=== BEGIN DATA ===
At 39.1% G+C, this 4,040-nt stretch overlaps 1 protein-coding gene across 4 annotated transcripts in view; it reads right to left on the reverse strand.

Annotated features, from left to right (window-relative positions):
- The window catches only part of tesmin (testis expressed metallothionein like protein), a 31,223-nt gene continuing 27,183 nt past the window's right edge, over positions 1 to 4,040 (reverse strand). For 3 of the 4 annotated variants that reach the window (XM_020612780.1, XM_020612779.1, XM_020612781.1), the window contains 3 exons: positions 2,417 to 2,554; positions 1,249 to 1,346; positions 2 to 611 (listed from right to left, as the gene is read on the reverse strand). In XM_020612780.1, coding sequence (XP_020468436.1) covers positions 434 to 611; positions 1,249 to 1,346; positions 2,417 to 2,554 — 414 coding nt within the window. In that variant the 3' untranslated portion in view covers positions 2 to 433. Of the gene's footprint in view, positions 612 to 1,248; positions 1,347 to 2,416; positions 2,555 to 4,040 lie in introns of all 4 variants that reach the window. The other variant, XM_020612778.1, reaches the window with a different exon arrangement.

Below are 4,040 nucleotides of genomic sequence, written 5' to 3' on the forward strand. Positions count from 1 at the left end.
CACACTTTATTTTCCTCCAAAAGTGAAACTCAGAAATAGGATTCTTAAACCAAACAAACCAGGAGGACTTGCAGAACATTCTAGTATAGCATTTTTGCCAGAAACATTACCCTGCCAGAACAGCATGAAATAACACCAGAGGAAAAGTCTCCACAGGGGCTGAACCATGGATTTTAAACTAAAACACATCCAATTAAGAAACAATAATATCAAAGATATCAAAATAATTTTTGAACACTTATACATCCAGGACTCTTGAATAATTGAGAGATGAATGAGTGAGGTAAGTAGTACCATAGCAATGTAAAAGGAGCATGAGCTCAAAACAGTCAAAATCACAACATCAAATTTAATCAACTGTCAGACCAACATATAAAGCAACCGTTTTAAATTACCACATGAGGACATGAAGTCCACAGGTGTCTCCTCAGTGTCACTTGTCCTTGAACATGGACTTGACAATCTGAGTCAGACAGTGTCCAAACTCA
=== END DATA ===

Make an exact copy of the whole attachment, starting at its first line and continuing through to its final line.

At 39.1% G+C, this 4,040-nt stretch overlaps 1 protein-coding gene across 4 annotated transcripts in view; it reads right to left on the reverse strand.

Annotated features, from left to right (window-relative positions):
- The window catches only part of tesmin (testis expressed metallothionein like protein), a 31,223-nt gene continuing 27,183 nt past the window's right edge, over positions 1 to 4,040 (reverse strand). For 3 of the 4 annotated variants that reach the window (XM_020612780.1, XM_020612779.1, XM_020612781.1), the window contains 3 exons: positions 2,417 to 2,554; positions 1,249 to 1,346; positions 2 to 611 (listed from right to left, as the gene is read on the reverse strand). In XM_020612780.1, coding sequence (XP_020468436.1) covers positions 434 to 611; positions 1,249 to 1,346; positions 2,417 to 2,554 — 414 coding nt within the window. In that variant the 3' untranslated portion in view covers positions 2 to 433. Of the gene's footprint in view, positions 612 to 1,248; positions 1,347 to 2,416; positions 2,555 to 4,040 lie in introns of all 4 variants that reach the window. The other variant, XM_020612778.1, reaches the window with a different exon arrangement.

Below are 4,040 nucleotides of genomic sequence, written 5' to 3' on the forward strand. Positions count from 1 at the left end.
CACACTTTATTTTCCTCCAAAAGTGAAACTCAGAAATAGGATTCTTAAACCAAACAAACCAGGAGGACTTGCAGAACATTCTAGTATAGCATTTTTGCCAGAAACATTACCCTGCCAGAACAGCATGAAATAACACCAGAGGAAAAGTCTCCACAGGGGCTGAACCATGGATTTTAAACTAAAACACATCCAATTAAGAAACAATAATATCAAAGATATCAAAATAATTTTTGAACACTTATACATCCAGGACTCTTGAATAATTGAGAGATGAATGAGTGAGGTAAGTAGTACCATAGCAATGTAAAAGGAGCATGAGCTCAAAACAGTCAAAATCACAACATCAAATTTAATCAACTGTCAGACCAACATATAAAGCAACCGTTTTAAATTACCACATGAGGACATGAAGTCCACAGGTGTCTCCTCAGTGTCACTTGTCCTTGAACATGGACTTGACAATCTGAGTCAGACAGTGTCCAAACTCA